After publishing Nights to Remember in the March issue, we asked readers to share some of their own memorable nights in the backcountry.
Mice in the walls
A howling wind chased me through goblin forest, buffeting scattered rain; my only company along the desolate 4WD road that leads to Waiotauru Hut; a hut described in Jonathan Kennett’s Tararua Adventure guide as a bulldozer shed that is famous for being UG-LY.
Kennett is generous. Inside, an old table carved with phallic symbology and two haphazardly-cut pieces of foam stained black with dog paws and fur. The foam bares tell-tale nibbles that suggest I won’t be spending the night here alone.
A lone ruru calls as night falls and the thought of bright headlights and gangs of men wielding axes suddenly enters my head. Don’t be silly. But I look out at the darkening 4WD road waiting for the roar of quad bikes. Almost as I zip up my sleeping bag the mice start up in the walls, right by my head. I pound the wall with my fist, “Shoo!”
This goes on for several hours, my headlamp wildly moving from spot to spot on the shed’s ply innards. Suddenly, the light catches a white corner of the roof gable, building paper whipping with gusts of wind that I suddenly realise have been travelling through the walls.
No mice, just my own wild imagination.
– Michelle Campbell
A real character
We headed to Sayer Hut on an impromptu overnighter to escape a dreary Wellington weekend. We had hoped to have the evening to ourselves but the wood smoke smell as we approached warned we wouldn’t.
Sayer is an impossibly picturesque and rustic example of a Tararua backcountry hut with a collection of random signs nailed to its front, a dirt floor, open fireplace for cooking and a good collection of pots, pans and kettles.
Chris greeted us with the news he was cooking us stew for dinner. He described himself as “the last of the shiners”, an itinerant wanderer holing up here for the winter. The evening progressed with stories galore and a tasty wild pork goulash. He had been a deer culler back in the 1970s and toured New Zealand by foot and bike from one end to the other. He was also a talented artist and writer and showed us carefully curated scrapbooks of his work. He was excited it was Saturday night as he loved the RNZ Saturday night request show. We dozed off on the sackcloth bunks as Chris sat in front of the fire enjoying the hits of days gone by.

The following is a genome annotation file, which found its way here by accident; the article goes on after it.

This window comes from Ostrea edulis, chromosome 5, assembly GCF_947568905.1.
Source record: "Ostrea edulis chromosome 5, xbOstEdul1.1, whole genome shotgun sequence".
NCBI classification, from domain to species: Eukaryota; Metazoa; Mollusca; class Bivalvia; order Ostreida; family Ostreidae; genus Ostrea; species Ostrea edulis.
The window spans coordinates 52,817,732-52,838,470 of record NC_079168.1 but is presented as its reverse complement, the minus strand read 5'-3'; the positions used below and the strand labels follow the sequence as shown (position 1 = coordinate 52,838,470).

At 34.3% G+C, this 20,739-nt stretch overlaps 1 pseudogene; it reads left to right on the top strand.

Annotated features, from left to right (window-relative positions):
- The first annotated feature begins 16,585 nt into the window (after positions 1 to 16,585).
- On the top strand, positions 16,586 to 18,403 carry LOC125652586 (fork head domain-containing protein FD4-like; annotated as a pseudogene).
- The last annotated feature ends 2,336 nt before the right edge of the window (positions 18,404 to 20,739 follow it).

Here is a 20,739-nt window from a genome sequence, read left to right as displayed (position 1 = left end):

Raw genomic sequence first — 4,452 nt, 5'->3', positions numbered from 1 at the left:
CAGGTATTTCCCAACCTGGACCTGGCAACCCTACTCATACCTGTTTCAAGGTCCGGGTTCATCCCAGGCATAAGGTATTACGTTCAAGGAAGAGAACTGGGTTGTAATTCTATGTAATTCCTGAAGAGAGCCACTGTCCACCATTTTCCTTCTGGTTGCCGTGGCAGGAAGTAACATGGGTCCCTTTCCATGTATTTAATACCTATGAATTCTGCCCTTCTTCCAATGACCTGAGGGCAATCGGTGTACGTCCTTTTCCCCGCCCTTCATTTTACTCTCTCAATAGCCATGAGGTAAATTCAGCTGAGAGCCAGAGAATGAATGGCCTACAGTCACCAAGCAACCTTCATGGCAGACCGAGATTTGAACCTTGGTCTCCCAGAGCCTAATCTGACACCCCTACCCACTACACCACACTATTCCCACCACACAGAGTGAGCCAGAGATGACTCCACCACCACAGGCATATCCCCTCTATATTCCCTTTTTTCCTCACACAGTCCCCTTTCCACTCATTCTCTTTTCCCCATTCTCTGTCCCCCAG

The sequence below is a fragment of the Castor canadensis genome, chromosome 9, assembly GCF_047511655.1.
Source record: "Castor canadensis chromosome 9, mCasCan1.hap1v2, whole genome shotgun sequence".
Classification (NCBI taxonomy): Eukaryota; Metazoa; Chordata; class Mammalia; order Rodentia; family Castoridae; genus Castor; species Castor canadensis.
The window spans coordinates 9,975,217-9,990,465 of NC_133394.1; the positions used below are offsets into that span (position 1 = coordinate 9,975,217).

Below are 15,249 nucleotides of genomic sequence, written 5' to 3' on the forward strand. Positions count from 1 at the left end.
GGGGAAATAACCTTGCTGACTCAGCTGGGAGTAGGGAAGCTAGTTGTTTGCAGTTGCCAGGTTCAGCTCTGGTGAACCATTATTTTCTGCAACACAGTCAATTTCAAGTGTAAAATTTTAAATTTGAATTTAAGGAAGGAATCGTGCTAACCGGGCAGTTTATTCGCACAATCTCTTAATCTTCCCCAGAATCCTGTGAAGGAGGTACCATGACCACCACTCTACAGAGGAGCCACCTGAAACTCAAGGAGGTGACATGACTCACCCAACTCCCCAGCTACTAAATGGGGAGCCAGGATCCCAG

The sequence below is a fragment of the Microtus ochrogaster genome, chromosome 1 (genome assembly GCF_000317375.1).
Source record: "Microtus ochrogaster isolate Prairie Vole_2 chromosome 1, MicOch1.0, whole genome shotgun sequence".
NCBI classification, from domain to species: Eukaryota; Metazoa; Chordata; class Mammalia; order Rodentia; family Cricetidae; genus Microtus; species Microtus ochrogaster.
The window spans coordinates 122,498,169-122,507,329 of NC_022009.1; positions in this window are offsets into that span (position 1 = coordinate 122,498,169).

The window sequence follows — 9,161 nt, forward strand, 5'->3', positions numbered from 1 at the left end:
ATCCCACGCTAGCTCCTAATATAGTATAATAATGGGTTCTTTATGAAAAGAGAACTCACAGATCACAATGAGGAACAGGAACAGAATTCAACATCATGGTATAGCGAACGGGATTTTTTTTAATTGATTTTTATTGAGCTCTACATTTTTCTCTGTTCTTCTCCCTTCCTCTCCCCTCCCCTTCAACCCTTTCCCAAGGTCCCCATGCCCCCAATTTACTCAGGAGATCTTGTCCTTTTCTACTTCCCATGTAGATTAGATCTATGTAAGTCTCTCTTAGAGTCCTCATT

– Sarah White
Dangerous night-time hunting
My father and I climbed the steep track to Carrol Hut in Arthur’s Pass. The hut was in a bit of a mess, due to a lot of food items having been left behind by previous occupants. We tidied up and settled in. Towards nightfall, two deer hunters arrived along with a thick fog. It got dark and visibility reduced to near zero.
Suddenly, a deer coughed near the hut. The hunters grabbed their rifles and rushed outside, heading in different directions. Then, volleys of shots crashed out from both sides. Dad and I lay on the floor of the hut until the shooting stopped.
Fortunately, everyone survived, including the deer – at least that time.
– David Mountfort
A perfect day
I will always remember the evening that produced in me a love of tramping.
I was 22 and on a post-university trip with a friend in Patagonia. I didn’t know anything about hiking or camping, but my friend, Oli, had been an enthusiastic Scout and told me we “have to go to Torres del Paine”.
We camped in the snow at Vallés Frances with hardly anyone else around and celebrated Oli’s birthday with pancakes made with flour and eggs, which I had secretly carried, and presented to Oli with a video collection of his friends and family wishing him a happy birthday.
We then walked to the famed Mirador Britanico viewpoint and a spectacular vista of the surrounding peaks. It was here we met Jorge, a park ranger, who crouched behind a big rock with us to escape the howling winds.
We were thrilled when Jorge produced a flask of yerba maté, a local tea that is traditionally enjoyed communally. Then, on discovering it was Oli’s birthday, Jorge invited us to his hut for dinner. A few hours later, we were enjoying slices of rustic pizza and sipping merlot. Oli and I speak Spanish and Jorge was keen to practise his English, so we danced in and out of both languages for hours.
It was a perfect day; the kind dreamed of when travelling.
– Huw Morgan
A night under the stars
The most unusual night for my girlfriend and me was at Granity Pass Hut.
We departed late from the car park, trusting what another returning group had told us about the time it should take.
My girlfriend started having some knee pain, which slowed us down, and I’m a slow walker anyway.
It was completely dark when we eventually arrived at the hut and everybody was in bed. There were no tent spaces available so we kept on past the hut to stop on top of the hill, a few hundred metres further up.
We decided to spend the night under the stars, without pitching the tent. It was a bit humid and cold, and we slid around on the tarp during the night because we were on an incline, but it is a great memory.
– Harvey Mint